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File:Superfriends.jpg


The show that determined more of what you (used to) know (or think) about superheroes than even the Adam West Batman.

This long-running Hanna-Barbera series, which ran on ABC from 1973 to 1986, featured superheroes from DC Comics. The core heroes were Superman, Wonder Woman, Aquaman, Batman and Robin. Originally, they were joined by "Junior Superfriends" Wendy, Marvin and Wonder Dog. The series' first season, in 1973-4, consisted of hourlong stories, most of which concerned current issues such as energy conservation; the "criminal" was usually a Well-Intentioned Extremist with benign motives, who is usually easily persuaded to a more reasonable stand at the end.

Subsequent seasons could conceivably be considered separate series, not unlike Super Sentai AKA Power Rangers:

  • The series was revived in 1977 as The All-New Superfriends Hour, with some reworking of the concept. Most notably, the "Junior Superfriends" were replaced with the shape-shifting Wonder Twins, Zan and Jayna, and their monkey, Gleek, who, unlike their predecessors, had actual semi-useful (if occasionally silly) superpowers. Episodes typically contained more action and less Anvilicious point-making and plodding stories. This and subsequent seasons included short segments on health, safety and stage magic. The All-New Superfriends Hour was divided into two parts: one half-hour episode, and another half hour of Three Shorts, which typically followed a pattern: first, two of the original four heroes; then, a short spotlighting the new Wonder Twins; then, the main story with the entire team; and finally, an episode spotlighting one established hero and introducing another hero, who generally would later appear on the next series:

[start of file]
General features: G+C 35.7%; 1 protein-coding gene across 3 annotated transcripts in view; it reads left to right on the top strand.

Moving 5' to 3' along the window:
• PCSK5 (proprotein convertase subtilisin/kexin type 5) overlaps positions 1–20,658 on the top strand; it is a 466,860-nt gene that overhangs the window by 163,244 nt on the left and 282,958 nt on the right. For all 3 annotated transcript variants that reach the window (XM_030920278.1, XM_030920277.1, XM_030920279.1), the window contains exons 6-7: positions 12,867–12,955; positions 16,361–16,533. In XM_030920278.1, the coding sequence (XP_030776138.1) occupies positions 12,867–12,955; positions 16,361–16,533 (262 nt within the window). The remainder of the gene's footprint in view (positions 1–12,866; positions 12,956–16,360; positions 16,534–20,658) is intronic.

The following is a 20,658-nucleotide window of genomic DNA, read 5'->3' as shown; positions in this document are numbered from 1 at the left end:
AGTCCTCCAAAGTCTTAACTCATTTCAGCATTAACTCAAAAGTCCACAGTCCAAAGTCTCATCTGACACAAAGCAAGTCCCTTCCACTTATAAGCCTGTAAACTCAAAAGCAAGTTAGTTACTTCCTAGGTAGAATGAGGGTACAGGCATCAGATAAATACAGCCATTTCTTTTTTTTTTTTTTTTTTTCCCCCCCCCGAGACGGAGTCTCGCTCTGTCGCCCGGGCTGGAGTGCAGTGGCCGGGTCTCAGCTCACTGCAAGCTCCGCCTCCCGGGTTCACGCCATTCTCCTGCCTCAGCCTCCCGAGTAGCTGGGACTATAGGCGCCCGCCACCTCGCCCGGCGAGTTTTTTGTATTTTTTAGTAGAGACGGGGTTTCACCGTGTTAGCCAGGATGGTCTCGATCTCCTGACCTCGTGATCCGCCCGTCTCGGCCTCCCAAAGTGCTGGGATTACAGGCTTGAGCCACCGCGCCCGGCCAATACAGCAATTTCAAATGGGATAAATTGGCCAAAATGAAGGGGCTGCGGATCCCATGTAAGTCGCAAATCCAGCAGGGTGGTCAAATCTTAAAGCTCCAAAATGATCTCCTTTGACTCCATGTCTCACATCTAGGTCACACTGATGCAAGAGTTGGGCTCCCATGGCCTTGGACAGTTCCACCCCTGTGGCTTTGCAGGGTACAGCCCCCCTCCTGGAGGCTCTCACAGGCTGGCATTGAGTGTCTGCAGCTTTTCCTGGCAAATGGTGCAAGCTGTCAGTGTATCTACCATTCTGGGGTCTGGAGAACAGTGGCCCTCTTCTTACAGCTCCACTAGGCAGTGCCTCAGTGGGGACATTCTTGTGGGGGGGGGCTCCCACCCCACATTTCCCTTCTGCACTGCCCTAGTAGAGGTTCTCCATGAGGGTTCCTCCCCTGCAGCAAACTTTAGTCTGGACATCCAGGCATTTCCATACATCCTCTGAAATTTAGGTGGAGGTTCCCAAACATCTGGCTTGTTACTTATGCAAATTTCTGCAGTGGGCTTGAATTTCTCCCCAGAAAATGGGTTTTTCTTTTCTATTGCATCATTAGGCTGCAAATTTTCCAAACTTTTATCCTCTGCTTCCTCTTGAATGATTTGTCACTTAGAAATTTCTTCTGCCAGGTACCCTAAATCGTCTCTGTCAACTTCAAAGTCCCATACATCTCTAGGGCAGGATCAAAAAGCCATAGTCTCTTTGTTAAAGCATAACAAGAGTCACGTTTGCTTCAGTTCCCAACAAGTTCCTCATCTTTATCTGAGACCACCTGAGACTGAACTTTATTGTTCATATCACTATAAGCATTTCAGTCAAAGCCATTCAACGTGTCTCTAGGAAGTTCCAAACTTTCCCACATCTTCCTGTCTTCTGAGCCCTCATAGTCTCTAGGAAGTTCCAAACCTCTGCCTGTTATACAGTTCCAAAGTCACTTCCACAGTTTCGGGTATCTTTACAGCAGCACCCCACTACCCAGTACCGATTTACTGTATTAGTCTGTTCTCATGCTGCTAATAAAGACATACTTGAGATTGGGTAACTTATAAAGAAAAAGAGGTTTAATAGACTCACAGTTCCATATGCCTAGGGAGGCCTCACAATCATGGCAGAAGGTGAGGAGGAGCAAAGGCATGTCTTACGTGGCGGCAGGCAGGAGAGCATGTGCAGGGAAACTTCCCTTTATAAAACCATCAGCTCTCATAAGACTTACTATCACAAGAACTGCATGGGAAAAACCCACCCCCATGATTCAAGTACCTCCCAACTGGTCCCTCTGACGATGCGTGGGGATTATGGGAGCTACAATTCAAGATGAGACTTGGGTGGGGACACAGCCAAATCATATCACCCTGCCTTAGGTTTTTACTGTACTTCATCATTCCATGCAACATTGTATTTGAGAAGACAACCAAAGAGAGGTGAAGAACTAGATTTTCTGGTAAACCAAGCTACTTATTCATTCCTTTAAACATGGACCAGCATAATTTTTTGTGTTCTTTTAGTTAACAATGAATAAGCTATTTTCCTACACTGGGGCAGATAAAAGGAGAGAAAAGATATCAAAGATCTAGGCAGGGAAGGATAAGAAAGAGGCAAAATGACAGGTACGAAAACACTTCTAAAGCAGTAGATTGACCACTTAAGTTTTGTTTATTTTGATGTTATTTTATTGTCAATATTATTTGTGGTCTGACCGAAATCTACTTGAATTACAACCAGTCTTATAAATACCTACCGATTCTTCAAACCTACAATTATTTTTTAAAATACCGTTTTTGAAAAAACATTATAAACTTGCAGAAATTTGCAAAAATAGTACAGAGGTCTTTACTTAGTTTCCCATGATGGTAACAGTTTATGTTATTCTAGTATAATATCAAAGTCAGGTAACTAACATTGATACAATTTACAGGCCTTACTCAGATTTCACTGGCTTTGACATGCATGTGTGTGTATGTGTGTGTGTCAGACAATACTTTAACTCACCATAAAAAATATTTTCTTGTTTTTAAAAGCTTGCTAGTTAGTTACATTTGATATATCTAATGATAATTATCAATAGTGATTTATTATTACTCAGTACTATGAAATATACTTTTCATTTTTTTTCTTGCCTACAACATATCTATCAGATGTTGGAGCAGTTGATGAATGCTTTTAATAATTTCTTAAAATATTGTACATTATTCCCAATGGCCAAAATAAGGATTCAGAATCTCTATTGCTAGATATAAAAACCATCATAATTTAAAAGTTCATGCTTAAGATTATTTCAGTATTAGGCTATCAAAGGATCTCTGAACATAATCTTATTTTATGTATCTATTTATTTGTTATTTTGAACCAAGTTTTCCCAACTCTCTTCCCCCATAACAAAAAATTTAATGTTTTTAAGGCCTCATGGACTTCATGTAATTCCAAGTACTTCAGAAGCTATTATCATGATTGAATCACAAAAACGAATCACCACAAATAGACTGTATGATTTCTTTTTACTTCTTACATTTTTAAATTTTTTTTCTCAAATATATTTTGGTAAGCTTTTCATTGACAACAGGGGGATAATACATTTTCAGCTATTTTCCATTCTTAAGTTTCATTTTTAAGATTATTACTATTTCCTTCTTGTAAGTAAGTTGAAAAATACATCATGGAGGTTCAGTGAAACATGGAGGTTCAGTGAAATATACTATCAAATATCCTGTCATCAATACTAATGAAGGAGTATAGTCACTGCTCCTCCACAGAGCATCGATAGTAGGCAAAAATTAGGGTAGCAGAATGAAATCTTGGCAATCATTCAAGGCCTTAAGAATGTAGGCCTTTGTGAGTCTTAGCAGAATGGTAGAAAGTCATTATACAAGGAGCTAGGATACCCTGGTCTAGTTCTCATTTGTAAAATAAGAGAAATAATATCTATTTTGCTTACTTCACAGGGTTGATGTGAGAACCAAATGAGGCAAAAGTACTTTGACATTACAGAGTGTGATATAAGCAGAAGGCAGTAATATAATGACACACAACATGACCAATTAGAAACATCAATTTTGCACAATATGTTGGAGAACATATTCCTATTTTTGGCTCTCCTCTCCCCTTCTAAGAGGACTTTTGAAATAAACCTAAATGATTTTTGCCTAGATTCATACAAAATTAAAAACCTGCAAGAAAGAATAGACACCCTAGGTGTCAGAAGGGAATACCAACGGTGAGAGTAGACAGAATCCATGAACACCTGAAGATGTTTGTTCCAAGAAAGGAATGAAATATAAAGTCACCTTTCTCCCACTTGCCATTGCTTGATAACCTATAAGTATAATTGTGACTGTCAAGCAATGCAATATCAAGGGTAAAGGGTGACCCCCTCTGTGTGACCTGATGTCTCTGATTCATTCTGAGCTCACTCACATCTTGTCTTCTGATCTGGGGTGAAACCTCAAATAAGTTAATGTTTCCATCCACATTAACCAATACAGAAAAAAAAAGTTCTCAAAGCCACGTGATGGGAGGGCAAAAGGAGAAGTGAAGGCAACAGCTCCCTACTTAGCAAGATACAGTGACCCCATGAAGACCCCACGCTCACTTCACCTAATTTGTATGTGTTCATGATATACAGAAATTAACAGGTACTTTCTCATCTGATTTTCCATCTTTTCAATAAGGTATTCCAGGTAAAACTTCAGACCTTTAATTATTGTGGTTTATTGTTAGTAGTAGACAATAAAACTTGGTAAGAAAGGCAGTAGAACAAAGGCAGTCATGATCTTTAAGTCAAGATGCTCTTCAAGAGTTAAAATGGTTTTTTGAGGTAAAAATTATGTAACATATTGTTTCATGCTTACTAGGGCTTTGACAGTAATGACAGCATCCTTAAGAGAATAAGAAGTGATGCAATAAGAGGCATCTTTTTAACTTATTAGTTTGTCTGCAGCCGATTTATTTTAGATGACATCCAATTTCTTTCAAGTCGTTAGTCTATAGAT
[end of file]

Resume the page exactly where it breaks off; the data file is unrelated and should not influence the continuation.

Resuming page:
• Challenge of the Superfriends in 1978 had the largest cast of the various series: 11 heroes and 13 villains (see Heroes Unlimited). Three of the more notable heroes not present were the Wonder Twins and Gleek. By this time, the stories began to resemble those found in the actual comic books, although some of the heroes and villains existed only in animation, including four new "Minority" heroes, Black Vulcan (Black), Apache Chief (Native American), El Dorado (Mexican), and Samurai (Asian). It also introduced the original Legion of Doom, a group of the Superfriends' greatest enemies united to conquer the world with plans none of them could complete alone. The most fondly remembered series, it evolved as it went on. Most episodes focused on a MacGuffin, and early episodes ended with a Villain Exit Stage Left, as if actually capturing the Legion would end their threat, despite the fact that's never how it works in comic books (see Failure Is the Only Option, Joker Immunity, Cardboard Prison). Once they got over that, later episodes raised the stakes and had the Legion introduce ever greater threats, with episode titles starting to take on names like "The Final Challenge" and "Doomsday." The penultimate episode involved the Superfriends being picked off one by one by a "Noxium Crystal" but ultimately being revealed as robots; the final episode begins After the End, as we follow a group of Sufficiently Advanced Aliens as they encounter the scene and wonder what happened. It turns out the Legion fired a solar flare at Earth, and with Superman out of commission, the Superfriends activated their "global force field"; the mixture of the two bathed the earth in deadly radiation. It ultimately ends with the aliens using Time Travel to push the inevitable Reset Button, moving the moon in the path of the flare (seriously). Originally was still part of an hour-long show; the episodes they ran with, which included the core five and the Wonder Twins, are now very rare and almost entirely forgotten, and the last six were out-and-out Missing Episodes until a 2005 DVD release contained this entire group.